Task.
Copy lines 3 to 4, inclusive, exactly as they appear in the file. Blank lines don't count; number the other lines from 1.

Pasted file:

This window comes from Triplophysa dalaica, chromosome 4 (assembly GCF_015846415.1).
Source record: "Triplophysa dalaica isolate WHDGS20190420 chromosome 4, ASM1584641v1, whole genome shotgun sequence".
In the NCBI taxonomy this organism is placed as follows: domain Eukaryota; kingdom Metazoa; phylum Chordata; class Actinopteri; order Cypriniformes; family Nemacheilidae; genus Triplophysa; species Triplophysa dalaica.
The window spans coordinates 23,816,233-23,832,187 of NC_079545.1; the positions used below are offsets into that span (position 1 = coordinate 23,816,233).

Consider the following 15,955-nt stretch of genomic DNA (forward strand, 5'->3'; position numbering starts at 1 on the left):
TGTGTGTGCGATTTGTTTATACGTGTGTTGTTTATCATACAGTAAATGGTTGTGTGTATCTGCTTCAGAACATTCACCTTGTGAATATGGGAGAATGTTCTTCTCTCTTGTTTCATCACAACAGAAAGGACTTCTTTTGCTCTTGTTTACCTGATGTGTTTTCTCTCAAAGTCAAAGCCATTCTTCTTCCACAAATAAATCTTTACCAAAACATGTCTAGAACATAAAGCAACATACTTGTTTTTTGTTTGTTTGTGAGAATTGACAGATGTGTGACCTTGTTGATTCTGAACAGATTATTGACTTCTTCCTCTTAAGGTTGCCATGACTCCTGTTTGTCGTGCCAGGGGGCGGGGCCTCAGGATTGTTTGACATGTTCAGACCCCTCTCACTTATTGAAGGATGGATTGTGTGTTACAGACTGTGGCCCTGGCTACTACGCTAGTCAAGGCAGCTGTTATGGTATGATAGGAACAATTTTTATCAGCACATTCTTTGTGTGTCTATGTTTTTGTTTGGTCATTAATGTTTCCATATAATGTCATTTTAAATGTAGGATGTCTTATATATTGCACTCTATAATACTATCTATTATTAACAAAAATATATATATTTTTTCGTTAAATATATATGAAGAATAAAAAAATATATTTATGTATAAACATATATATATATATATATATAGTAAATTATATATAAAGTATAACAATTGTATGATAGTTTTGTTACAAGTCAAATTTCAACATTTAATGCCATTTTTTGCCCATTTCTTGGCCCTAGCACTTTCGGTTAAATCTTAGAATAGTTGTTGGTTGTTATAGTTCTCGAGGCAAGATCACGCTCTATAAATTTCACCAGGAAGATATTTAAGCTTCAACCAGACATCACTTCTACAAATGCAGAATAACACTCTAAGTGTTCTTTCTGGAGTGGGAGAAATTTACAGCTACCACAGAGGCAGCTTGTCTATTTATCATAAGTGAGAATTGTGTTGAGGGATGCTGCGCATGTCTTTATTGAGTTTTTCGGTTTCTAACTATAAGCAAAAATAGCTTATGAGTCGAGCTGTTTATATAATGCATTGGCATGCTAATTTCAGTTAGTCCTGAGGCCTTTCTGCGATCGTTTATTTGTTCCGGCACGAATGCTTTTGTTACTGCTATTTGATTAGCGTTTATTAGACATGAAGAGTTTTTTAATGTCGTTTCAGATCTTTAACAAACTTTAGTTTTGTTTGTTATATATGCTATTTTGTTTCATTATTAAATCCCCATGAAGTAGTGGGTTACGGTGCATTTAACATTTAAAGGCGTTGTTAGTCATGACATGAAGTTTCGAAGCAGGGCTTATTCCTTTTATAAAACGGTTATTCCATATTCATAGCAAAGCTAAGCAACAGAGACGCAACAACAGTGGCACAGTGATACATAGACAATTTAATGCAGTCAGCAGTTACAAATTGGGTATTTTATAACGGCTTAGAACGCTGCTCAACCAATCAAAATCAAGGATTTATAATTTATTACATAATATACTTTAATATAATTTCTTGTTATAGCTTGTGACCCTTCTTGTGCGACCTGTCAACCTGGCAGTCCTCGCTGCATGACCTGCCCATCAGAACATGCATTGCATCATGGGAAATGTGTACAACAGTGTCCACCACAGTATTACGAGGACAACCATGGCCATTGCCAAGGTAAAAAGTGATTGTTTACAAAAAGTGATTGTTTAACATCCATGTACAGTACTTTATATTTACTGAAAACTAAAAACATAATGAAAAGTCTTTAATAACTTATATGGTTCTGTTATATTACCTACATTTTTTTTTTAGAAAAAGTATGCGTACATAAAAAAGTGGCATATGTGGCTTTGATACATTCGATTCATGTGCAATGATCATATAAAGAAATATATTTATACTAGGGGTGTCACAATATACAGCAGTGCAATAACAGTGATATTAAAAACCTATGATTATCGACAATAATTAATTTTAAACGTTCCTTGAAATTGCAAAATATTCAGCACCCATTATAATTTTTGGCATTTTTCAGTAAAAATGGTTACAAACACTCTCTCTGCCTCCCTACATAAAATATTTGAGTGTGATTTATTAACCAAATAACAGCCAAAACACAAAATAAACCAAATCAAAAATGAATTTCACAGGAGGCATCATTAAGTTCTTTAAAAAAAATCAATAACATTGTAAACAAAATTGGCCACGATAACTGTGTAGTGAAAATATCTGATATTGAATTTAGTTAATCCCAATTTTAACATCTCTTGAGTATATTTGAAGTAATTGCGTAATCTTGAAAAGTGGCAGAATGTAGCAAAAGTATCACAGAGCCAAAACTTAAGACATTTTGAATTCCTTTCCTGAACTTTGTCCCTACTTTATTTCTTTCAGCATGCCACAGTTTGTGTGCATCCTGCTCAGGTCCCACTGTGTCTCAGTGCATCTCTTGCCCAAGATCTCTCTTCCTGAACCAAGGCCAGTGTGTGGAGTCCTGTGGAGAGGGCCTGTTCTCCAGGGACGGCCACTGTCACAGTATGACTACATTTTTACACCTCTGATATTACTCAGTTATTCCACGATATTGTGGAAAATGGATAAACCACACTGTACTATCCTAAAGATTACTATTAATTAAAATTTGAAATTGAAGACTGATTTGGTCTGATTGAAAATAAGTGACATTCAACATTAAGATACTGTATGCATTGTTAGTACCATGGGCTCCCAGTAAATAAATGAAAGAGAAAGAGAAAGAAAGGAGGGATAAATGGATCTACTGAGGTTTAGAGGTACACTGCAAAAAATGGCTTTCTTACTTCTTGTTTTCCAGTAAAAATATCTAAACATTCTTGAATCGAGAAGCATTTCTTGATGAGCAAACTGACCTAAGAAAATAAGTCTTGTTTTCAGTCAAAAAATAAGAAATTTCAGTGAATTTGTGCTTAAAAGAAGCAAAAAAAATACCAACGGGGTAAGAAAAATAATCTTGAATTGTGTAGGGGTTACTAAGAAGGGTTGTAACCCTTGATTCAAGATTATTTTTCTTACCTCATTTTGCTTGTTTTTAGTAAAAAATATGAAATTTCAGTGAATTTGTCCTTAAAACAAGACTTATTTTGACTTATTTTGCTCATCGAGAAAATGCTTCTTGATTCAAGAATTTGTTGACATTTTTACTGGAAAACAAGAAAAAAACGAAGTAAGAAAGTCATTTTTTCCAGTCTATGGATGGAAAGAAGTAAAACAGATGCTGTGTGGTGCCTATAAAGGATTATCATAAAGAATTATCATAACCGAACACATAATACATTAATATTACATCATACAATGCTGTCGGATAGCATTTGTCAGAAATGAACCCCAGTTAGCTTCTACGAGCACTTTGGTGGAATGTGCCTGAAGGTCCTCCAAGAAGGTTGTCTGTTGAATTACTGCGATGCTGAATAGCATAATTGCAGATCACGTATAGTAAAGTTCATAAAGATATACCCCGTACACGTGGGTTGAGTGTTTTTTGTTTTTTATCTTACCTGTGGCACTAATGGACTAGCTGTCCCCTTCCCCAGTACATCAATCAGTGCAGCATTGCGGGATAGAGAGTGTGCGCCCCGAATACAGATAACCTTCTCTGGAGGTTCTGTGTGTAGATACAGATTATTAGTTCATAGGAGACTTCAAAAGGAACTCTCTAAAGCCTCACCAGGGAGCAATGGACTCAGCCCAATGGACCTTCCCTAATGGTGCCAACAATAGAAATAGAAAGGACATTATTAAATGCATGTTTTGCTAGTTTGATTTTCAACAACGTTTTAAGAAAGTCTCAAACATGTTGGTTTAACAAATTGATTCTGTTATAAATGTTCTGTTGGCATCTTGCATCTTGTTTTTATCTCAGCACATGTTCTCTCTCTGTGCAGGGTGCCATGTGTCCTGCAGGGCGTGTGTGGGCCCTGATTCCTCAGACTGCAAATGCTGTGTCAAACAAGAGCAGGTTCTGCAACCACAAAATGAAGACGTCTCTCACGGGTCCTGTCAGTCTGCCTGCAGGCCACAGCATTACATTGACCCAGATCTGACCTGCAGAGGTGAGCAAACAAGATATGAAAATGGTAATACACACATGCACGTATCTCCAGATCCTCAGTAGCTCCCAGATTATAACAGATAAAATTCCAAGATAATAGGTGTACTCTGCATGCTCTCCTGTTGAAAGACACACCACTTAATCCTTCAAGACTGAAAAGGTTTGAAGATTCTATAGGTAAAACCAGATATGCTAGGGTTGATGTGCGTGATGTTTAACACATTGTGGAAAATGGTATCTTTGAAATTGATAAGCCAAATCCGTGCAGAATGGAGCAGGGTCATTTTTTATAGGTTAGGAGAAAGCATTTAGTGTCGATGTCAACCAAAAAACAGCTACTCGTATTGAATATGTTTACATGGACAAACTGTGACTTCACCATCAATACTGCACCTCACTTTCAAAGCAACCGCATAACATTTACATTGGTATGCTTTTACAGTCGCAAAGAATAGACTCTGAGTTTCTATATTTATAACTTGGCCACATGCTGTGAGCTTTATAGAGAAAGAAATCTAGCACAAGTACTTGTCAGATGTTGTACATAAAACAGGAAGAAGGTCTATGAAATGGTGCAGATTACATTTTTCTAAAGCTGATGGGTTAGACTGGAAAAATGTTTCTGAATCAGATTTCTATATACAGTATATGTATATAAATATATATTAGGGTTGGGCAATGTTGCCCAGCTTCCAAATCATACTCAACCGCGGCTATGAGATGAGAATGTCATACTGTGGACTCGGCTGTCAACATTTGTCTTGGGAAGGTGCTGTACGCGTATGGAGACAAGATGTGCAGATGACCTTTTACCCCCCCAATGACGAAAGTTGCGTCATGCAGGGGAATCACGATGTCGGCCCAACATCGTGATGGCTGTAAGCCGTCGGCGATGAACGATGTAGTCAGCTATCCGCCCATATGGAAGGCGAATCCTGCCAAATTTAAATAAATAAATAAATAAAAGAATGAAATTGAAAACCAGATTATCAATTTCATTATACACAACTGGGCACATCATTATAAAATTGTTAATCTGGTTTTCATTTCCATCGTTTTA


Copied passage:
In the NCBI taxonomy this organism is placed as follows: domain Eukaryota; kingdom Metazoa; phylum Chordata; class Actinopteri; order Cypriniformes; family Nemacheilidae; genus Triplophysa; species Triplophysa dalaica.
The window spans coordinates 23,816,233-23,832,187 of NC_079545.1; the positions used below are offsets into that span (position 1 = coordinate 23,816,233).